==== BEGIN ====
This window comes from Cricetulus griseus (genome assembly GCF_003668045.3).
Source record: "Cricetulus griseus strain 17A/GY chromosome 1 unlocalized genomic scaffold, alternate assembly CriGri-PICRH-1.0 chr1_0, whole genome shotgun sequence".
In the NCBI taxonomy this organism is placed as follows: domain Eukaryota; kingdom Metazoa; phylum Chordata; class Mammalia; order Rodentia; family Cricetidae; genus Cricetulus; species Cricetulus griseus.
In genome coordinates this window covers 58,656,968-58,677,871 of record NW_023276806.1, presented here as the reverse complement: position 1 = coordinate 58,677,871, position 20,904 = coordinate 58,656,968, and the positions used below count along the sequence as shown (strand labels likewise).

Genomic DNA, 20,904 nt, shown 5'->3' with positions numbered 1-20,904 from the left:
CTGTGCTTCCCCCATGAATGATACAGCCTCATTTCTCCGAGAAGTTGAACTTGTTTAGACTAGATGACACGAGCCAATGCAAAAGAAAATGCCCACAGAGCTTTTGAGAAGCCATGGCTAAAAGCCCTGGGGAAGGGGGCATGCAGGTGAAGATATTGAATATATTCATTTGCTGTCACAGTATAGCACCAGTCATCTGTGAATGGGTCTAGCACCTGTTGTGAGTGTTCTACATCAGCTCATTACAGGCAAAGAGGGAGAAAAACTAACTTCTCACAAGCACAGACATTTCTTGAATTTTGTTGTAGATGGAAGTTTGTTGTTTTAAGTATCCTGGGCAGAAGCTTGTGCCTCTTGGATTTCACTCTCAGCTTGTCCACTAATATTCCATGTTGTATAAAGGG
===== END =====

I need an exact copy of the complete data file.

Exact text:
This window comes from Cricetulus griseus (genome assembly GCF_003668045.3).
Source record: "Cricetulus griseus strain 17A/GY chromosome 1 unlocalized genomic scaffold, alternate assembly CriGri-PICRH-1.0 chr1_0, whole genome shotgun sequence".
In the NCBI taxonomy this organism is placed as follows: domain Eukaryota; kingdom Metazoa; phylum Chordata; class Mammalia; order Rodentia; family Cricetidae; genus Cricetulus; species Cricetulus griseus.
In genome coordinates this window covers 58,656,968-58,677,871 of record NW_023276806.1, presented here as the reverse complement: position 1 = coordinate 58,677,871, position 20,904 = coordinate 58,656,968, and the positions used below count along the sequence as shown (strand labels likewise).

Genomic DNA, 20,904 nt, shown 5'->3' with positions numbered 1-20,904 from the left:
CTGTGCTTCCCCCATGAATGATACAGCCTCATTTCTCCGAGAAGTTGAACTTGTTTAGACTAGATGACACGAGCCAATGCAAAAGAAAATGCCCACAGAGCTTTTGAGAAGCCATGGCTAAAAGCCCTGGGGAAGGGGGCATGCAGGTGAAGATATTGAATATATTCATTTGCTGTCACAGTATAGCACCAGTCATCTGTGAATGGGTCTAGCACCTGTTGTGAGTGTTCTACATCAGCTCATTACAGGCAAAGAGGGAGAAAAACTAACTTCTCACAAGCACAGACATTTCTTGAATTTTGTTGTAGATGGAAGTTTGTTGTTTTAAGTATCCTGGGCAGAAGCTTGTGCCTCTTGGATTTCACTCTCAGCTTGTCCACTAATATTCCATGTTGTATAAAGGG